One might argue that we should “insist” that web design teams hire coders who can apply this stuff perfectly – but we need to look at the larger system. We want to create a system that maximizes the amount of optimization on the entire web. Pushing out boilerplate allowing some optimization is better than a situation where there are a few, highly optimized sites, and a large number of total “bloat” websites.

General Optimization Theory

Stats on optimization over the history of the web – excellent!

Advanced mobile optimization

How to make your mobile website fast – Meetup Group

Pre-Render the DOM for lousy browsers (Progressive Enhancement)

JSDOM – pre-renders on the server (DOM1) using Node.js

Pre-compilers – JavaScript

JSMake Preprocessor (loads files, get dependency order correct)

Juicer (dependency order, figure out which files depend on each other and merge them together, reducing the number of http requests per page view, thus improving performance

CoffeeScript – makes JS look like a standard class-based language. This is “iffy”, since an obsession with making JavaScript look like Java probably contributes to over-elaborate libraries and coding constructs. We may not be adding to overhead with virtual function overhead, but the amount of code needed to express something in OOP versus JS prototyping may be significant.
Pre-compilers – CSS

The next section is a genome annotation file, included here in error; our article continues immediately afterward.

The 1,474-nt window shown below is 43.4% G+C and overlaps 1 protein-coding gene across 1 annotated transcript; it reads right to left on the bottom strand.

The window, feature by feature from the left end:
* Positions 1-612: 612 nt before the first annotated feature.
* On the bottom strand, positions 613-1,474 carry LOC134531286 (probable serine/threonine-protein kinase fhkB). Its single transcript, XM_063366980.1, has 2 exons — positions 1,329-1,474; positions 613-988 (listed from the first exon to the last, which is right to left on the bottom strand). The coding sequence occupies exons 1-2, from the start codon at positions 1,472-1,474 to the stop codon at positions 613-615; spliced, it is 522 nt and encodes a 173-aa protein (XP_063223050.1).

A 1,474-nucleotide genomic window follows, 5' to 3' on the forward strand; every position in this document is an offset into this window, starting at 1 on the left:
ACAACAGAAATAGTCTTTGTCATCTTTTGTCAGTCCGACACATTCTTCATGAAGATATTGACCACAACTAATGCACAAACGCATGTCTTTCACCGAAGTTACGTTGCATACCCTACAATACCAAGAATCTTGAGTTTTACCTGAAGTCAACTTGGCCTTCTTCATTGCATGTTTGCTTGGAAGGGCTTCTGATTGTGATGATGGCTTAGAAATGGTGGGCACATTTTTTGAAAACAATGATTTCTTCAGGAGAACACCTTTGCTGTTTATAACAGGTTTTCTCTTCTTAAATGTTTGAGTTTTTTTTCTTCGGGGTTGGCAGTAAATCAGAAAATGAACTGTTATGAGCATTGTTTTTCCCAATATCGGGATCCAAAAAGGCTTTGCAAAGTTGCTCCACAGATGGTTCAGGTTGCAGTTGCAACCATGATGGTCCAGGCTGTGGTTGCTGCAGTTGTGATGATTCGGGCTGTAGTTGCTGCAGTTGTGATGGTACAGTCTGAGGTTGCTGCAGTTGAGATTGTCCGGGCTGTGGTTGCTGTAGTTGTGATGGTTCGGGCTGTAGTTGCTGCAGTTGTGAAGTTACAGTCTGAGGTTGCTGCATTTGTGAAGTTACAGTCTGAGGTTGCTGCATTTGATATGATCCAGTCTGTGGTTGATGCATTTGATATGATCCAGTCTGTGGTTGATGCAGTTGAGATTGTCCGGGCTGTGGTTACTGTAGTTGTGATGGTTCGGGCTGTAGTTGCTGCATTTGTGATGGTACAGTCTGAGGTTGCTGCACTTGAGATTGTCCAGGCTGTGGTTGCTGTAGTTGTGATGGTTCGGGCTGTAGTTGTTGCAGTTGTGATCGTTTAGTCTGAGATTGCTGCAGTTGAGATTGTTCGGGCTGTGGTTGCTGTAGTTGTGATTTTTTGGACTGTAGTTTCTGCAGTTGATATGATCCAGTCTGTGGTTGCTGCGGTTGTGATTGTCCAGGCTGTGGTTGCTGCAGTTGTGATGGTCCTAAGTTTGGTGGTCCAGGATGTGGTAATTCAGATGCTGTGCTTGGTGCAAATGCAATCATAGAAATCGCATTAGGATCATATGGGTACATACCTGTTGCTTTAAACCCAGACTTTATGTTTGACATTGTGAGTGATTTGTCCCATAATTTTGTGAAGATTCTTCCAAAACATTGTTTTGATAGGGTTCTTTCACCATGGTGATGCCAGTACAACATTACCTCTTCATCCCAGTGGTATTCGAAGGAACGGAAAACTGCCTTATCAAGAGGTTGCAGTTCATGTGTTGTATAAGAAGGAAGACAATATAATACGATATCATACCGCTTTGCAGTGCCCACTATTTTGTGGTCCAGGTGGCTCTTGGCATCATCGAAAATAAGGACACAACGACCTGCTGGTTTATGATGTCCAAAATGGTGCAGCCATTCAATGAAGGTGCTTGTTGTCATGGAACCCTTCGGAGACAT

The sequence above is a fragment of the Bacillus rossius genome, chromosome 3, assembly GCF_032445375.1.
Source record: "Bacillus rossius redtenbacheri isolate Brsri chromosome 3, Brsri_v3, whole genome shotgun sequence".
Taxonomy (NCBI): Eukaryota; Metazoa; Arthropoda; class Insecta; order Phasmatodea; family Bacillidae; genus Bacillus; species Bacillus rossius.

These tools let us write CSS using branching, which makes for more efficient programming. The results are then compiled out to plain CSS, reducing duplicate rules and clumsy style cascades. However, these compiler-like systems, as far as I can tell on discussion boards, don’t try to do what a “real” compiler would do – they don’t try to rewrite selectors into simpler and faster versions.

For example,  div.myclass is slower than .myclass, since we evaluate RIGHT TO LEFT in css. But SASS and LESS don’t try to do these optimizations (as far as I can tell). However, their use of conditionals can streamline and organize the CSS development process.

SASS – dynamic stylesheet language for CSS, compiles to CSS

LESS – dynamic stylesheet language for CSS, compiles to CSS
Optimizing by using Small JS libraries

Too many developers these days automatically grab a big, one size fits all library, often loading additional modules into the default, This sort of thing has caused CMS systems like Joomla and WordPress to get big and clumsy, and is probably the reason the average amount of JavaScript code per page on the Internet has doubled in the last couple of years. Design teams should confirm that they really need the functionality of a large library. Often, large libraries have much smaller ancestors. If you just need DOM selection by styles, the ancestor of JQuery, Sizzle is only about 2k versus at least 30k for mimnified JQuery.

Microjs Libraries – tiny libraries that do the work of big frameworks

General site builders

These command tools are familiar to those who spend their days looking at a terminal window on their Ubuntu workstation. There’s lots of potential for these tools to optimize website and web apps, but the restriction to command like automatically locks out a large number of people who work daily in HTML, CSS, and JavaScript but didn’t grow up on Unix. Hopefully, a way can be found for these tools to be more widely used. I bet that most people using HTML5 boilerplate don’t even realize that custom builds are possible using Ant (I sure didn’t).